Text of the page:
If there are particular sentences or points you want to make, put them in capital letters. When you speak the sentence in the hall, say the sentence more slowly to the listeners and pause afterwards.
Make sure that your talk keeps close to the title.
Does your talk address the primary questions, what, how, why, where, when, who?
Make sure your stories fit into the topic.
Start your talk on a strong note and finish on a strong note, preferably ultimate truth.
If your story is too long about yourself, or you tell more than a couple of stories about yourself, you will probably sound self-indulgent, or even narcissistic. Remember you primarily offer non-self teachings, not given license to the self.
It is important to find the balance between the number of stories you tell, the number of quotes (making sure they are very accurate) and your direct dharma teachings.
Too many quotes will reduce your authority.
If a story is too long or you tell too many stories, it tends to water down the body of the talk.
Remember that stories about one’s personal experiences can be helpful but probably you, the teacher, will get more enjoyment out of telling them than anybody else.
Personal stories can provide inspiration and insight but also can lead to even more transference onto teachers. If you tell of your insights from your past or present experiences, you will be regarded as wonderful. If you tell of your failings, you will be praised for being so open.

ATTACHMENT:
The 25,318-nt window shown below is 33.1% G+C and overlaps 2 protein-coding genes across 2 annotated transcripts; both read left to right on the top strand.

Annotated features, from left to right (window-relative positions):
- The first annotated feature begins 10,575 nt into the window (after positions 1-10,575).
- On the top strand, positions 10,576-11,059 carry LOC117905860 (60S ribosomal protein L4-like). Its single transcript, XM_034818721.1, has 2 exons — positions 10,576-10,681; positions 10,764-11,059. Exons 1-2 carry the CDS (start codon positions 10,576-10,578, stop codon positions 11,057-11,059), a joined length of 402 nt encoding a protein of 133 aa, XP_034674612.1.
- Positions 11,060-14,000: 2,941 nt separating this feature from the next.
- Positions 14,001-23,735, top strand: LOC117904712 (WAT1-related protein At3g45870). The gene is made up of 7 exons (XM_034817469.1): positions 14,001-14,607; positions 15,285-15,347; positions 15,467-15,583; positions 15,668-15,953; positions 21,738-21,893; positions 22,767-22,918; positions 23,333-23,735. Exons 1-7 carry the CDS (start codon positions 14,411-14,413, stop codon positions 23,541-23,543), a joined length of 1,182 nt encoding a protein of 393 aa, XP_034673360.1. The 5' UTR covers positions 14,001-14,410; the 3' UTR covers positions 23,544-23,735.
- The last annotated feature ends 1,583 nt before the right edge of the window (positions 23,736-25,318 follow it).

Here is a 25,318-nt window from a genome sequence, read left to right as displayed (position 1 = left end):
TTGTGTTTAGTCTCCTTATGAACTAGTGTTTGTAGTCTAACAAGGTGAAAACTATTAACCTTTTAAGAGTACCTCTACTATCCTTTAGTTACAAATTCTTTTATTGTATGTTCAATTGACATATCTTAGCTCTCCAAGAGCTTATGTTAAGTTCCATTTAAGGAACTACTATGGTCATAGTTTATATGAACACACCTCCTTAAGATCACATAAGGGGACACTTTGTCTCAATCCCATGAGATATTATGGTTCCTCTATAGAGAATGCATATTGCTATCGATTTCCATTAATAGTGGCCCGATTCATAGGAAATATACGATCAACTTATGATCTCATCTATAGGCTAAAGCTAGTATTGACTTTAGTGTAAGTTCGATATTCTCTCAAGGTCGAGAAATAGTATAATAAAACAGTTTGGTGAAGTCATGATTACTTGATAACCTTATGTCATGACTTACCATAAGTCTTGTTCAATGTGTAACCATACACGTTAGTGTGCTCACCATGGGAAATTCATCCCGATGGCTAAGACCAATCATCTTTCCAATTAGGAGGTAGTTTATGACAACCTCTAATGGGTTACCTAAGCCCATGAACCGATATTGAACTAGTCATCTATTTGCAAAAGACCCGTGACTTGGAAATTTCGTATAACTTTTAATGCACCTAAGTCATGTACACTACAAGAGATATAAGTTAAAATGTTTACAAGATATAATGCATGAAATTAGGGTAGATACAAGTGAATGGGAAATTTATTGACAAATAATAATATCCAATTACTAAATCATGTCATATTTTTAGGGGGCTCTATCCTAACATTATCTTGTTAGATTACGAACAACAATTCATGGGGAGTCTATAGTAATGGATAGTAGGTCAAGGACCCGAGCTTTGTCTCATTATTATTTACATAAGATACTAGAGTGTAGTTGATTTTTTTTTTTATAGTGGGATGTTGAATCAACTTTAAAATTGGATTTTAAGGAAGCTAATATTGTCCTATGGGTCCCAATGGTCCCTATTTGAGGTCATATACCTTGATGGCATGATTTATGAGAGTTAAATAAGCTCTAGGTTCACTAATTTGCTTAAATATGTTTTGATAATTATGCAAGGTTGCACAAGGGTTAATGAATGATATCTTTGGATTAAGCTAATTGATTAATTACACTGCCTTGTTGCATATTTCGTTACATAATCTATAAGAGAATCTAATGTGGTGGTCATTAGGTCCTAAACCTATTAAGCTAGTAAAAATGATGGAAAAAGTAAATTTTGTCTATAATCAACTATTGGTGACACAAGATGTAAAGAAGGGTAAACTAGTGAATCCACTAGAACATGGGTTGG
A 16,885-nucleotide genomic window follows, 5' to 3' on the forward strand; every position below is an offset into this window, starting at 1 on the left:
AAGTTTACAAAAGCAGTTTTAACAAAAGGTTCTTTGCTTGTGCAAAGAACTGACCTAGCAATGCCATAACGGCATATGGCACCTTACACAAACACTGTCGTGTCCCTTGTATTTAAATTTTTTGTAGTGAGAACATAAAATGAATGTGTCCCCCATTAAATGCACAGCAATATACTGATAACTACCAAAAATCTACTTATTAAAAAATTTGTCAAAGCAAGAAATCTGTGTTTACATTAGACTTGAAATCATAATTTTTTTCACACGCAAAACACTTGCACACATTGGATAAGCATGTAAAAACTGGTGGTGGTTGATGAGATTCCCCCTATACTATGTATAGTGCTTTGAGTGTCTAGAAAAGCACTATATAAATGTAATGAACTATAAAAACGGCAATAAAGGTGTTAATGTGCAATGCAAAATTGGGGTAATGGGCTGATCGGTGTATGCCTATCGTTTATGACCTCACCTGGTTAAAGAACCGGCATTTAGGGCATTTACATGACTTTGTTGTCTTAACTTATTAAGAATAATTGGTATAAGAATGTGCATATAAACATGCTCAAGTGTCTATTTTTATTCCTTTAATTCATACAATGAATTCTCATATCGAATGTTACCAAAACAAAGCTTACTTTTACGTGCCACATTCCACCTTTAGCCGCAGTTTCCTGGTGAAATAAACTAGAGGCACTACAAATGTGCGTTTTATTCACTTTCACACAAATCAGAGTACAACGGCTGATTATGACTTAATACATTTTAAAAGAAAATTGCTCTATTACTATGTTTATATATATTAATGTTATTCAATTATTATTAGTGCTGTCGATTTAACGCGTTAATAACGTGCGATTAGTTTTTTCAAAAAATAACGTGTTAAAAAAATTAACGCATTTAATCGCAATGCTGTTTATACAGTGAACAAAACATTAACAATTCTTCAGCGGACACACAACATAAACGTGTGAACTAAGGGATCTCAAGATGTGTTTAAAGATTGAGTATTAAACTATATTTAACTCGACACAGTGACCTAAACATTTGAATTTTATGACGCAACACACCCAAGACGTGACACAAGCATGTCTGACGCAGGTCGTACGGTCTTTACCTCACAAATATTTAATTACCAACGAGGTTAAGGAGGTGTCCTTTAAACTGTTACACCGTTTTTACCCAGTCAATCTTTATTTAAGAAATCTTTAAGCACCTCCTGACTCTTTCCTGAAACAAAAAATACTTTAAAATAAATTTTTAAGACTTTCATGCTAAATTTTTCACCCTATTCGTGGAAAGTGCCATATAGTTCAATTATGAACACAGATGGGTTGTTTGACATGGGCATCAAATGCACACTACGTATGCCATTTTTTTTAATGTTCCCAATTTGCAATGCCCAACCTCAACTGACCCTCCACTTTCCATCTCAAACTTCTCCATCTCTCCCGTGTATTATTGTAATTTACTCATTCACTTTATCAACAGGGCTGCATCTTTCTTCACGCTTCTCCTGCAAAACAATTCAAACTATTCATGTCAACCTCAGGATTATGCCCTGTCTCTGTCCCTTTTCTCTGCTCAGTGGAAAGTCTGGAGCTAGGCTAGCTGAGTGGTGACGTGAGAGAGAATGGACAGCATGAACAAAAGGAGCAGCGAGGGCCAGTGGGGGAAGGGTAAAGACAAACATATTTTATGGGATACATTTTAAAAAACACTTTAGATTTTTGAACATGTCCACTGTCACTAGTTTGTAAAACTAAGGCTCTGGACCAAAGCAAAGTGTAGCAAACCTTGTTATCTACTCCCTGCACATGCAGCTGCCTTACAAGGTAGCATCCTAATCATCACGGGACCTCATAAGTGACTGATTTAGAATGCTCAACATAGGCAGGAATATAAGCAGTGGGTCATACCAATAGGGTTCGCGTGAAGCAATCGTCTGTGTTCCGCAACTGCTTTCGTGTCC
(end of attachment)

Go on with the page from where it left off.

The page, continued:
If the talk becomes a long personal confession then those who listen will wonder why you are teaching. And so should you!
Many Buddhist teachers steer away from critical analysis in their talks. They seem afraid of appearing dualistic or arrogant. Some teachers never say anything that is challenging. They always sound painfully agreeable! They make sure that everything they say is non-challenging. Teachers then can sound predictably comfortable (in other words, castrated).
Don ‘t be afraid to speak your truth but be prepared for the backlash.
If you can’t take the heat, then don’t go near the fire.
Write short, clear sentences. Write in the active sense, not the passive. (‘The dog barked at the man’ rather than ‘the man was barked at by the dog.’
There is a value to humour, and the funny story since it helps to keep everybody’s heart open. If you offer too much humour, then stop serving dharma and become a comedian in a nightclub.
Be watchful of the desire to want to use the talk to be liked or loved.
Don’t be afraid to speak with the quiet determination to explain at length and in depth dharma teachings.